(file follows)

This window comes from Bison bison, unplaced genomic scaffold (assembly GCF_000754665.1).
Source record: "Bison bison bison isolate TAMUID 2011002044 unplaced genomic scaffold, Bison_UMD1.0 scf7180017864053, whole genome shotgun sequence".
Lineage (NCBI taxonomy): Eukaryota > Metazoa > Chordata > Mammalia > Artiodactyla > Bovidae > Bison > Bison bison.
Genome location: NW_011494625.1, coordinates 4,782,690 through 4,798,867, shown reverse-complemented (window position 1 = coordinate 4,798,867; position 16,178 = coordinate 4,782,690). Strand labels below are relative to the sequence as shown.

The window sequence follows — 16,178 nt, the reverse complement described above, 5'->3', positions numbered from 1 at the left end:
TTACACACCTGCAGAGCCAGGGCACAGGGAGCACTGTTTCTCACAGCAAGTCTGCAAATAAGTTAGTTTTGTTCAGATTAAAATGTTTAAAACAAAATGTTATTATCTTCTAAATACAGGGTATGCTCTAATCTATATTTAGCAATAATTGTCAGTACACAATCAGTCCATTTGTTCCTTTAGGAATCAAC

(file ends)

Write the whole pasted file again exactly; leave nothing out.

This window comes from Bison bison, unplaced genomic scaffold (assembly GCF_000754665.1).
Source record: "Bison bison bison isolate TAMUID 2011002044 unplaced genomic scaffold, Bison_UMD1.0 scf7180017864053, whole genome shotgun sequence".
Lineage (NCBI taxonomy): Eukaryota > Metazoa > Chordata > Mammalia > Artiodactyla > Bovidae > Bison > Bison bison.
Genome location: NW_011494625.1, coordinates 4,782,690 through 4,798,867, shown reverse-complemented (window position 1 = coordinate 4,798,867; position 16,178 = coordinate 4,782,690). Strand labels below are relative to the sequence as shown.

The window sequence follows — 16,178 nt, the reverse complement described above, 5'->3', positions numbered from 1 at the left end:
TTACACACCTGCAGAGCCAGGGCACAGGGAGCACTGTTTCTCACAGCAAGTCTGCAAATAAGTTAGTTTTGTTCAGATTAAAATGTTTAAAACAAAATGTTATTATCTTCTAAATACAGGGTATGCTCTAATCTATATTTAGCAATAATTGTCAGTACACAATCAGTCCATTTGTTCCTTTAGGAATCAAC